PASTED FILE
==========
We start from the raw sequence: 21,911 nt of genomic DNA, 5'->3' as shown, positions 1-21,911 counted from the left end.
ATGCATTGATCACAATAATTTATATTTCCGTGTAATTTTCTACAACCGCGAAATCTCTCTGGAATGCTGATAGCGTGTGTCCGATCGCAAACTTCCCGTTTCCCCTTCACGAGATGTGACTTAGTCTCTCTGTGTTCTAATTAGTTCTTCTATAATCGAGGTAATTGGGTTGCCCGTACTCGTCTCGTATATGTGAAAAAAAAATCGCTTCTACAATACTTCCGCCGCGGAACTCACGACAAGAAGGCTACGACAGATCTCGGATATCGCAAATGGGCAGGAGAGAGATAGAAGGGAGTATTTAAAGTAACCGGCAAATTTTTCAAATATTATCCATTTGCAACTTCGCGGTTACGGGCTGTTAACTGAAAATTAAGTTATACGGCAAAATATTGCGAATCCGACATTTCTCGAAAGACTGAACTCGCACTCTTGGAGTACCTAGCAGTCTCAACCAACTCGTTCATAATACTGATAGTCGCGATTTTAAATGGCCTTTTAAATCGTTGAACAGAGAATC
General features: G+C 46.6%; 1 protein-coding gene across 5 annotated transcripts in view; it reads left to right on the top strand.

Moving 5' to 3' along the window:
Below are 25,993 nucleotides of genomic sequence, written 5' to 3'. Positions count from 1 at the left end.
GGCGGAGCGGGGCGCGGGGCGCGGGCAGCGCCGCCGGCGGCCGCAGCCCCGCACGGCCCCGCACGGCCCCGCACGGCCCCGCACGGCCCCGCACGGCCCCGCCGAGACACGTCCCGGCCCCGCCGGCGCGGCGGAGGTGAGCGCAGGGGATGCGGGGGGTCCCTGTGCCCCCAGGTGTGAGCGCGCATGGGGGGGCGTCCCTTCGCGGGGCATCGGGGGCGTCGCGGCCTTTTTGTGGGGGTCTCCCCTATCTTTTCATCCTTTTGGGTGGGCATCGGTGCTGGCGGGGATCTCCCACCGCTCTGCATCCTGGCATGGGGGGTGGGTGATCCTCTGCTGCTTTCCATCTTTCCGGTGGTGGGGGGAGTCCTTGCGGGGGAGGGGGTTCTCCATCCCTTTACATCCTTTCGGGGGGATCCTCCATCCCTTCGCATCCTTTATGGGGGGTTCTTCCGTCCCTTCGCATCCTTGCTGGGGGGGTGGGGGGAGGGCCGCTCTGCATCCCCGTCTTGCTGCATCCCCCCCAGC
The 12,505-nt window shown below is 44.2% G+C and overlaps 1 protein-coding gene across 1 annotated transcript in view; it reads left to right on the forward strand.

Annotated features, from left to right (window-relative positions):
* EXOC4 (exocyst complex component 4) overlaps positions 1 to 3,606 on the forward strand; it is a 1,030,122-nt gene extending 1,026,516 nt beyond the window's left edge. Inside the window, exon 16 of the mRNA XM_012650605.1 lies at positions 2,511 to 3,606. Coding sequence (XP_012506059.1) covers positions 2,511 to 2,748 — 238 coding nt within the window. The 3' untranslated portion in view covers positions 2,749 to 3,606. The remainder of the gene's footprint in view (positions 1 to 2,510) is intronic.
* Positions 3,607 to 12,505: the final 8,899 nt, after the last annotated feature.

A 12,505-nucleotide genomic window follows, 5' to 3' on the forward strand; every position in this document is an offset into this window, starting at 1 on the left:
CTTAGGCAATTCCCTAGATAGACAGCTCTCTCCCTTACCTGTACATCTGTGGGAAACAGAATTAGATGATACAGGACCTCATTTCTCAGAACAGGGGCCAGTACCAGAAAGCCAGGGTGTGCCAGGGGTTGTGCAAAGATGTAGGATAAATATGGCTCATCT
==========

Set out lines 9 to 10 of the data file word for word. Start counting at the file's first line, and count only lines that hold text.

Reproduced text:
* EXOC4 (exocyst complex component 4) overlaps positions 1 to 3,606 on the forward strand; it is a 1,030,122-nt gene extending 1,026,516 nt beyond the window's left edge. Inside the window, exon 16 of the mRNA XM_012650605.1 lies at positions 2,511 to 3,606. Coding sequence (XP_012506059.1) covers positions 2,511 to 2,748 — 238 coding nt within the window. The 3' untranslated portion in view covers positions 2,749 to 3,606. The remainder of the gene's footprint in view (positions 1 to 2,510) is intronic.
* Positions 3,607 to 12,505: the final 8,899 nt, after the last annotated feature.